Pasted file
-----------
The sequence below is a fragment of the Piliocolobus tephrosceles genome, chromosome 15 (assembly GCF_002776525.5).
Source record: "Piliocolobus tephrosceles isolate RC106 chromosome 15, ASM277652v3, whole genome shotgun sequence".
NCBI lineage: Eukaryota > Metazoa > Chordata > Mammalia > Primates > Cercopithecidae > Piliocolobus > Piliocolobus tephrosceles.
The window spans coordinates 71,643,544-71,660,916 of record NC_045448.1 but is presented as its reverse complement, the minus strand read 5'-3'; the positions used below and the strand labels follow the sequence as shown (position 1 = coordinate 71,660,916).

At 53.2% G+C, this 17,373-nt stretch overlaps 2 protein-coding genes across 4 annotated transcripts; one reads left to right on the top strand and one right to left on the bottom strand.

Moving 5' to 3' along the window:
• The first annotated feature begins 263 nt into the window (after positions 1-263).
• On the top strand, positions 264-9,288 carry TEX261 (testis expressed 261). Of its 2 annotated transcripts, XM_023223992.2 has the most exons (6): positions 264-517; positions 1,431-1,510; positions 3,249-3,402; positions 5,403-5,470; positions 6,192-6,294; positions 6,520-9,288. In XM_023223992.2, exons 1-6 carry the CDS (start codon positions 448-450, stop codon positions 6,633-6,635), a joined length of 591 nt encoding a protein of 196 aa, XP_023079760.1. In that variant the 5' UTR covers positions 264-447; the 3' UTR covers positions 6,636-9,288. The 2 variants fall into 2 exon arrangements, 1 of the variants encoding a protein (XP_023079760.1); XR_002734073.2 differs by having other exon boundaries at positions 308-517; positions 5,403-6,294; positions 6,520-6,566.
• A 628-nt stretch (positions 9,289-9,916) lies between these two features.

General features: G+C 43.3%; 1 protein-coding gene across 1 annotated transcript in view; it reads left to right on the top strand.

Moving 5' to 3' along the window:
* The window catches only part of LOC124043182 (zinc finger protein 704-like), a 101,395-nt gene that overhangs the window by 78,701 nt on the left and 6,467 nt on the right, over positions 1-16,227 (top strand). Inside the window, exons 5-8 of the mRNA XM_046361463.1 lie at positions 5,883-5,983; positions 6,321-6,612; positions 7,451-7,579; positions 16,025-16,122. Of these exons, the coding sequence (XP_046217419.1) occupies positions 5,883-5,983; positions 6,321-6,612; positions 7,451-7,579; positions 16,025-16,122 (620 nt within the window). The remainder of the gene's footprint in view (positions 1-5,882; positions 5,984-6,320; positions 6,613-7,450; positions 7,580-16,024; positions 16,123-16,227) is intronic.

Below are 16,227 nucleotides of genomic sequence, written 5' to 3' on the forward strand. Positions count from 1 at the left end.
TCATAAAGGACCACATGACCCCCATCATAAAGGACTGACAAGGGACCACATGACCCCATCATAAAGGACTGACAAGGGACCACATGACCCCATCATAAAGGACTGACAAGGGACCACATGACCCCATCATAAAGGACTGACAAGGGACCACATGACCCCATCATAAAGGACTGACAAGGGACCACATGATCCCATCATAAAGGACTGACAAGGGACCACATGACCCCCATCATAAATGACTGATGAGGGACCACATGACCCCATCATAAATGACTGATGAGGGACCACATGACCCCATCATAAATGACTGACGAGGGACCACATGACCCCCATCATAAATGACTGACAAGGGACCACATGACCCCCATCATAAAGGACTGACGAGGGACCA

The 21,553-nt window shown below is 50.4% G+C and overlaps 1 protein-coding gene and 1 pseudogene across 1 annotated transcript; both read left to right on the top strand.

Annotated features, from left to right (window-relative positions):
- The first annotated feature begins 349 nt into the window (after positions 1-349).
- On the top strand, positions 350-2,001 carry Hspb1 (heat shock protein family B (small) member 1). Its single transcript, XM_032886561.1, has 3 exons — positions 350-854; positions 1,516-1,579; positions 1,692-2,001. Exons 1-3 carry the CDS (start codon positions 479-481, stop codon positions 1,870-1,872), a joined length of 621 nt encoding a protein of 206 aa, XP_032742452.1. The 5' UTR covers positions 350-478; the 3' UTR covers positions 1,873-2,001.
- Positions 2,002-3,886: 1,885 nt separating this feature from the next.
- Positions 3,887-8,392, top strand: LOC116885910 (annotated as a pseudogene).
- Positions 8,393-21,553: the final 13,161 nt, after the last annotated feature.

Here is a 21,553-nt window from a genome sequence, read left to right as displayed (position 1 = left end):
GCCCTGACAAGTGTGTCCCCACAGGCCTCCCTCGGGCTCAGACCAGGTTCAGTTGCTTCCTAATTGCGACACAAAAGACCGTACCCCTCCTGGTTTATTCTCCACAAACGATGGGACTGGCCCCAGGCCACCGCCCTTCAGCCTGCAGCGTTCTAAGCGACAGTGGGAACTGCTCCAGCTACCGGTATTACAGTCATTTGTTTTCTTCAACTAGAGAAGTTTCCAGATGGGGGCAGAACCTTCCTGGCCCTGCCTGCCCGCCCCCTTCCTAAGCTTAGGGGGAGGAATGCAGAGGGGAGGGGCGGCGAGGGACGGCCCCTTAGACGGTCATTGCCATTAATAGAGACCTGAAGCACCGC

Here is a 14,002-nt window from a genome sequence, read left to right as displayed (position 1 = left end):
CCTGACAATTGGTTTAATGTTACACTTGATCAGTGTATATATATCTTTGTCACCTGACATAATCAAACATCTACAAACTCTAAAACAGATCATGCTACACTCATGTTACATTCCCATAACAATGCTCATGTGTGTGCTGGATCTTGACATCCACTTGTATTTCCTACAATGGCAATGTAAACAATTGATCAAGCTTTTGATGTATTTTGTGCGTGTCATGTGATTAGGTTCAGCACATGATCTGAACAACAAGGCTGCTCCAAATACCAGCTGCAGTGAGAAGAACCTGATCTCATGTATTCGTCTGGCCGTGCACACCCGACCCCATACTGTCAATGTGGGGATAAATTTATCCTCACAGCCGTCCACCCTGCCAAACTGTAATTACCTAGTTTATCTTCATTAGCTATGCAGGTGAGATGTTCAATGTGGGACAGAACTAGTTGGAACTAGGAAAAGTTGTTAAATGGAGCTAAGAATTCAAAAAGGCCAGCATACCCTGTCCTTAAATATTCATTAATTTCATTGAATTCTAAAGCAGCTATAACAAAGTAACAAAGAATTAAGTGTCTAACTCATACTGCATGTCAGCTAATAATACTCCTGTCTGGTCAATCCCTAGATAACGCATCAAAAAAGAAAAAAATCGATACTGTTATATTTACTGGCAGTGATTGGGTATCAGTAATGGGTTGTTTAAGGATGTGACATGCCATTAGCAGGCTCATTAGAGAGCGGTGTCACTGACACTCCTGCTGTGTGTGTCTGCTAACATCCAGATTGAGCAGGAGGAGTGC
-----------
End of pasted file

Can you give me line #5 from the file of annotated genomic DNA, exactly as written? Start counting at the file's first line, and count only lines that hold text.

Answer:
At 53.2% G+C, this 17,373-nt stretch overlaps 2 protein-coding genes across 4 annotated transcripts; one reads left to right on the top strand and one right to left on the bottom strand.